With an estimated six in ten workers having experienced mental health challenges, workplace well-being is no longer a ‘nice to have’ benefit in organisations.

With the Covid-19 pandemic, coupled with the ongoing rise in the cost of living, employees are becoming more and more stressed. Performance levels are down and anxiety levels are rising as quickly as the cost of gas, food and other essentials.

A recent survey conducted by Reward Gateway, a global employee engagement company, revealed that 49% of employees would like to see an increase in mental, physical and financial wellbeing resources. The survey also found that half of the employees (50%) would like to see more investment made in employee reward and recognition

With 40% of employees willing to leave a job if there was a lack of reward, recognition and wellbeing support, these investments are now imperative in every business.

So, what can you do?

As an organisation, it’s prudent to be offering proactive and preventative care for employees in order to reduce the risk of mental health-related absence and recruit and retain talent. Not all challenges are triggered by workplace problems.

Data collated by Zurich UK, which reported a 50% year-on-year increase in calls to its Employee Assistant Program (EAP), also found a 120% increase in calls about bereavement and a 73% increase in the number of calls about divorce.

It’s therefore essential that all employees, staff and leaders, can communicate openly about the issues that may be affecting them.

Woman sat at her desk with her eyes closed in meditation while people continue to work behind her.

Leaders must set the workplace well-being agenda

Two-thirds of employees would not feel comfortable raising a mental or emotional wellbeing issue with their employer according to a survey conducted by Nuffield Health.

Any change in the organisation must come from the top, with leaders demonstrating a commitment to employee well-being. If not, then it could add to the stigma that already surrounds the subject and any negative workplace well-being culture.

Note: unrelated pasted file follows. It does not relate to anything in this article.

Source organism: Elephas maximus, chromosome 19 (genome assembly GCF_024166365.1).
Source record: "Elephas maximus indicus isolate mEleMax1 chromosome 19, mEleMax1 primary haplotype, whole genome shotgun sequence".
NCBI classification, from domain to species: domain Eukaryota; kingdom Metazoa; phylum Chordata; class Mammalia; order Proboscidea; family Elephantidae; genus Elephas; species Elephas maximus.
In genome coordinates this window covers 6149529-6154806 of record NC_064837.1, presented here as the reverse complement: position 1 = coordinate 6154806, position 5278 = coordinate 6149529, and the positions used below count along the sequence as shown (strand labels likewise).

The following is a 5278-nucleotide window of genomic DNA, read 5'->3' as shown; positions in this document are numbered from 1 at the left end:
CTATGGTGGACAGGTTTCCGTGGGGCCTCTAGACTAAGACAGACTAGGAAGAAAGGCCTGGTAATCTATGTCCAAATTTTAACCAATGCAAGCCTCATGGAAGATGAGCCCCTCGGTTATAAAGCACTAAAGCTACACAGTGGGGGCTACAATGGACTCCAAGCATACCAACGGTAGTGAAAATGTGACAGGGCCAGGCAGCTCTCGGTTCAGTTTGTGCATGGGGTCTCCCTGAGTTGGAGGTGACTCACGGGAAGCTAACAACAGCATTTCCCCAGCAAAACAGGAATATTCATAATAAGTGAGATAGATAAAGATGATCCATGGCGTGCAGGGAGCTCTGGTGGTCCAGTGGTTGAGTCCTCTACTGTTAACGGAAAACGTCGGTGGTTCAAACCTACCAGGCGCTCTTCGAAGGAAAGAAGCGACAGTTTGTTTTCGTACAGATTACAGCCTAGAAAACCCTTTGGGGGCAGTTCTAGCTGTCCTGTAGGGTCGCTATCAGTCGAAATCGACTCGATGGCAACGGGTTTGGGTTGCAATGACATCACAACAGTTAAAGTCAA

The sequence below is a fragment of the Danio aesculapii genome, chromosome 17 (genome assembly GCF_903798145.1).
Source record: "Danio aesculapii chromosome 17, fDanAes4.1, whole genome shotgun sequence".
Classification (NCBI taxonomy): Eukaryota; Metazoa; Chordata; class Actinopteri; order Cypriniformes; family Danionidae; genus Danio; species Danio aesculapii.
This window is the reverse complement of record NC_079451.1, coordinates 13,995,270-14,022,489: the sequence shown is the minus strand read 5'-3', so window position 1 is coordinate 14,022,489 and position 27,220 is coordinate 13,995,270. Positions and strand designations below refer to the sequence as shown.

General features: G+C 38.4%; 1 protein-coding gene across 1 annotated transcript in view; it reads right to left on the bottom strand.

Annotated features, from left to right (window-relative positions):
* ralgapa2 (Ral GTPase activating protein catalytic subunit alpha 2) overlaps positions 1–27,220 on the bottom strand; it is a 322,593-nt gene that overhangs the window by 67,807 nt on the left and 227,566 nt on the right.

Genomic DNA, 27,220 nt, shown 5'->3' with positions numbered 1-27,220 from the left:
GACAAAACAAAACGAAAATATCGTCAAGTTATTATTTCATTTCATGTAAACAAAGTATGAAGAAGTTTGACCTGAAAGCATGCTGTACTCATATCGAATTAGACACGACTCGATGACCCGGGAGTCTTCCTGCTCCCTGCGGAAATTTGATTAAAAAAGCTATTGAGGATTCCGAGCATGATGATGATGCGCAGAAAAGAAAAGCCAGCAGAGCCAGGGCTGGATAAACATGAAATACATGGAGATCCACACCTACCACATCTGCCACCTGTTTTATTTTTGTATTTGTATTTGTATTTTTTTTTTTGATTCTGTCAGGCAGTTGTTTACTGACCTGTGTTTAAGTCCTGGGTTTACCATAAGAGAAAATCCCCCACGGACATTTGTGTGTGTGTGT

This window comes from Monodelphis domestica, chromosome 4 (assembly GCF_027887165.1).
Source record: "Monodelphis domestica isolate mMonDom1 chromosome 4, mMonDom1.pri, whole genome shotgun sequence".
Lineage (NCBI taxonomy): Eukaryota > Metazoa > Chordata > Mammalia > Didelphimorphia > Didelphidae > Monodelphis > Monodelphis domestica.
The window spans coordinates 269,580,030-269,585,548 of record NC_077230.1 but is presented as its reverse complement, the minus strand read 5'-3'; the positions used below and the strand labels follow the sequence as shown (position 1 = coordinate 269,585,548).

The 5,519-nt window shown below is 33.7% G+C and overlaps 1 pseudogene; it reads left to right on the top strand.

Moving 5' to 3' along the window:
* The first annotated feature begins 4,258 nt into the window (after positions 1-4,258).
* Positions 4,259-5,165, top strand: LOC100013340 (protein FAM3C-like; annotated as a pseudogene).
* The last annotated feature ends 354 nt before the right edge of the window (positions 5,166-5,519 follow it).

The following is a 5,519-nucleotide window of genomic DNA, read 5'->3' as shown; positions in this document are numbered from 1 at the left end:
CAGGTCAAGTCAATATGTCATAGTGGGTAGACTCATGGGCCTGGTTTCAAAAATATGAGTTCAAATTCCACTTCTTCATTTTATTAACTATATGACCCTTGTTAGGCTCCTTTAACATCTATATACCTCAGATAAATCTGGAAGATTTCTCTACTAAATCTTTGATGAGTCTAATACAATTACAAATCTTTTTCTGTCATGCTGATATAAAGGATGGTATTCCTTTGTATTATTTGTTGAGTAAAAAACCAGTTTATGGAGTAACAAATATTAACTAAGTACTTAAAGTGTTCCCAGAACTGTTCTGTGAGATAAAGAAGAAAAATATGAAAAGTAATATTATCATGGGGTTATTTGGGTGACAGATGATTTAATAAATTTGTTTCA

We all know that business owners and leaders are not immune from mental health issues. According to a survey carried out by the Federation of Small Businesses, more than a third of business owners (34%) have experienced a decline in their mental health over the past couple of years, mainly due to the Covid pandemic.

Avoid Quick Fixes

Mindful Mondays, social events and meetings with line managers, while valuable strategies are only a small part of implementing a successful workplace wellbeing strategy.

To encourage high engagement in any workplace wellbeing programme and build inclusive workplaces, leaders need to make an emotional connection and speak to the heart of their employees. Meet the needs of the organisation, and its people, their wellness needs and what is already going well. This provides more opportunities to promote the benefits. Incorporate into all aspects of communication and training to ensure that everyone benefits.

A holistic, cross-policy approach, referencing related documents such as the health and safety policy, HR policies etc. will link directly to other organizational priorities and resources and encourage sustainability.

Establishing health and well-being policies within an organisation can also bring about other benefits such as improved physical health and productivity and can impact the development of a wide range of policies.

Imagine what’s possible to get the best out of everyone.

Tudor Rose Workplace Well-being work with employers on all aspects of workplace well-being. We offer a bespoke solution to help optimise performance and reduce absence.

For further information speak to Jane today.